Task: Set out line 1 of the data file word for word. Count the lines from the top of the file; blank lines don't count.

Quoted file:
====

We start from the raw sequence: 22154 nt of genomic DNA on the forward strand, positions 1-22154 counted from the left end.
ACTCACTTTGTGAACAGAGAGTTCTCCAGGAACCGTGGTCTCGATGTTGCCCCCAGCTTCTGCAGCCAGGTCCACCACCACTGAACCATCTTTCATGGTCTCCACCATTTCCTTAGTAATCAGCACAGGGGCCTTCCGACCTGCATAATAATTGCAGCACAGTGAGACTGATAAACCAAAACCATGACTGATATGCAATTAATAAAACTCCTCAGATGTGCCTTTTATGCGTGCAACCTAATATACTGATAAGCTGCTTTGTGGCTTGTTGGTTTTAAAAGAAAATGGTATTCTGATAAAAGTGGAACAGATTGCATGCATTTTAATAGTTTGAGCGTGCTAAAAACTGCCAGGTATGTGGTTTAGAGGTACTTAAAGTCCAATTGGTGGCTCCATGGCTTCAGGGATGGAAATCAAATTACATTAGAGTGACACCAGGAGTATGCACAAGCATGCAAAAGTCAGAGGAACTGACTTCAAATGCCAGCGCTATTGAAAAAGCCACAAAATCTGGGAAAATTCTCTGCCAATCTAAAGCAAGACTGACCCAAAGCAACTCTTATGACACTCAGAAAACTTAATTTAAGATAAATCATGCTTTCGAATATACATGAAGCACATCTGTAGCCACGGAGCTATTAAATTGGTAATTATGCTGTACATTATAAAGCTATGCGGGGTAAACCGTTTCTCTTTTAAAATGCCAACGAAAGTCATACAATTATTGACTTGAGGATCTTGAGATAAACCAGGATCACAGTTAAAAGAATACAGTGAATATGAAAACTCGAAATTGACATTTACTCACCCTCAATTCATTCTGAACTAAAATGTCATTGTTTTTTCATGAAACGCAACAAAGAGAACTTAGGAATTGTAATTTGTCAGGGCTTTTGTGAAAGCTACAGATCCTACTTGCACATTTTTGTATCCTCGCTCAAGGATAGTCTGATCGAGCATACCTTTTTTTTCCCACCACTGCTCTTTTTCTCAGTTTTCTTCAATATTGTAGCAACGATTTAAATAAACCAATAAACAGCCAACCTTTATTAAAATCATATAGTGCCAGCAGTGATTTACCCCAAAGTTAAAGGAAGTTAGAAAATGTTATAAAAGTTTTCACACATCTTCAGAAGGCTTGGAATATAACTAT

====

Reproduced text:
We start from the raw sequence: 22154 nt of genomic DNA on the forward strand, positions 1-22154 counted from the left end.